There are several things you can do to help people struggling in Venezuela. You can donate to independent media like ourselves. You can help those writers whose articles you value. Guys like me risk our heads being put in a chop block day after day, but we know that in the long run, justice will prevail, and nothing is more important than our freedom.
You can also write to your government representatives and ask them to pressure the Venezuelan government to cease its grip on the civilian population, cease the shady collaboration with rogue republics like Iran and North Korea, and take steps to address the problems that are causing farmers to throw away food.
The ruling thugs insist that the “sanctioning” is what is generating problems. It’s a big lie. Sanctions are for those who have stolen over 30 billion dollars without a trace. They don’t affect the citizens. The sanctions affect THEM, those who move millions of dollars from here to there with a signature and a phone call, because they are an obstacle to keep deviating our funds, that instead of going to the maintenance of the oil industry and the rest of the country including hospitals and schools, are deviated to safe havens all over the world, like Andorra and Panama.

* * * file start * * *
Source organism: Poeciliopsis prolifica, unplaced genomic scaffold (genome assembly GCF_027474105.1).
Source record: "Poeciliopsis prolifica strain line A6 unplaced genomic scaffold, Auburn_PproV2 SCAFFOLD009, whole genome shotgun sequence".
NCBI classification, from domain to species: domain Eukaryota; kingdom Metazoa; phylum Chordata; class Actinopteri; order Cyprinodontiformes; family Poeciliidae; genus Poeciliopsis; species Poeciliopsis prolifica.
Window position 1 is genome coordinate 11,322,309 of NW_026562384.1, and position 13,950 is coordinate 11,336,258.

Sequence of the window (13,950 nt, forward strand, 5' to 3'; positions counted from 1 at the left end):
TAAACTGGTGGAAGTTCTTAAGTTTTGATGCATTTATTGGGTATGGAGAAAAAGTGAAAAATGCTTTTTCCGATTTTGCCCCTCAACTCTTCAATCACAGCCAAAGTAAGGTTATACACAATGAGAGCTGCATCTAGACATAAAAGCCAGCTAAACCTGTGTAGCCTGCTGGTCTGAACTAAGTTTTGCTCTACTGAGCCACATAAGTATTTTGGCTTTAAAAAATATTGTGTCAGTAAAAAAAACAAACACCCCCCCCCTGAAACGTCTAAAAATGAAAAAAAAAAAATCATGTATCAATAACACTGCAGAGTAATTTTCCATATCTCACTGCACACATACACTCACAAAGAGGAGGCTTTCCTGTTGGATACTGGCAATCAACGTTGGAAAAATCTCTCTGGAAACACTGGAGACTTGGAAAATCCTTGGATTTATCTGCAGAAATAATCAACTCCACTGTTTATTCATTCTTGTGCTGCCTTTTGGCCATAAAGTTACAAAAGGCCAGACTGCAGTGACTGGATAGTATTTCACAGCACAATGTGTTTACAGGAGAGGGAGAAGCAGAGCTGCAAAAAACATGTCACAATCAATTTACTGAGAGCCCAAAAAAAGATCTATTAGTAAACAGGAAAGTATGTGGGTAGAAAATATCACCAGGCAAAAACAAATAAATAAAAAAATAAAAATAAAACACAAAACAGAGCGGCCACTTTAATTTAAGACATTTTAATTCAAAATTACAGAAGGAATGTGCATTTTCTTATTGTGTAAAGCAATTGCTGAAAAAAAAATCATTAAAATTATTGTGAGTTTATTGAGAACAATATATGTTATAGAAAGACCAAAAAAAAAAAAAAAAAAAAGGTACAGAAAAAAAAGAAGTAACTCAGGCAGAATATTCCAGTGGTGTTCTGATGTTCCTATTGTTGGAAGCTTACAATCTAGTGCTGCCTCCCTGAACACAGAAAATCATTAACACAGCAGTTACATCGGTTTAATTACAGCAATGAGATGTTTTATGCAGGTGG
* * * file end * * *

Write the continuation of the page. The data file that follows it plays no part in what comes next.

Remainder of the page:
This, ladies and gentlemen, is the truth.
Stay safe, and keep tuned!
What are your thoughts?
What are your thoughts on Venezuela imprisoning farmers? What do you feel is a possible solution to food distribution issues? Do you blame communist philosophies for this downfall? Do you think that food insecurity may become even worse?
Could you foresee such a thing happening here?
Let’s discuss it in the comments section.
Jose is an upper middle class professional. He is a former worker of the oil state company with a Bachelor’s degree from one of the best national Universities. He has an old but in good shape SUV, a good 150 square meters house in a nice neighborhood, in a small but (formerly) prosperous city with two middle size malls. Jose is a prepper and shares his eyewitness accounts and survival stories from the collapse of his beloved Venezuela. Jose and his younger kid are currently back in Venezuela, after the intention of setting up a new life in another country didn’t go well. The SARSCOV2 re-shaped the labor market and South American economy so he decided to give it a try to homestead in the mountains, and make a living as best as possible. But this time in his own land, and surrounded by family, friends and acquaintances, with all the gear and equipment collected, as the initial plan was.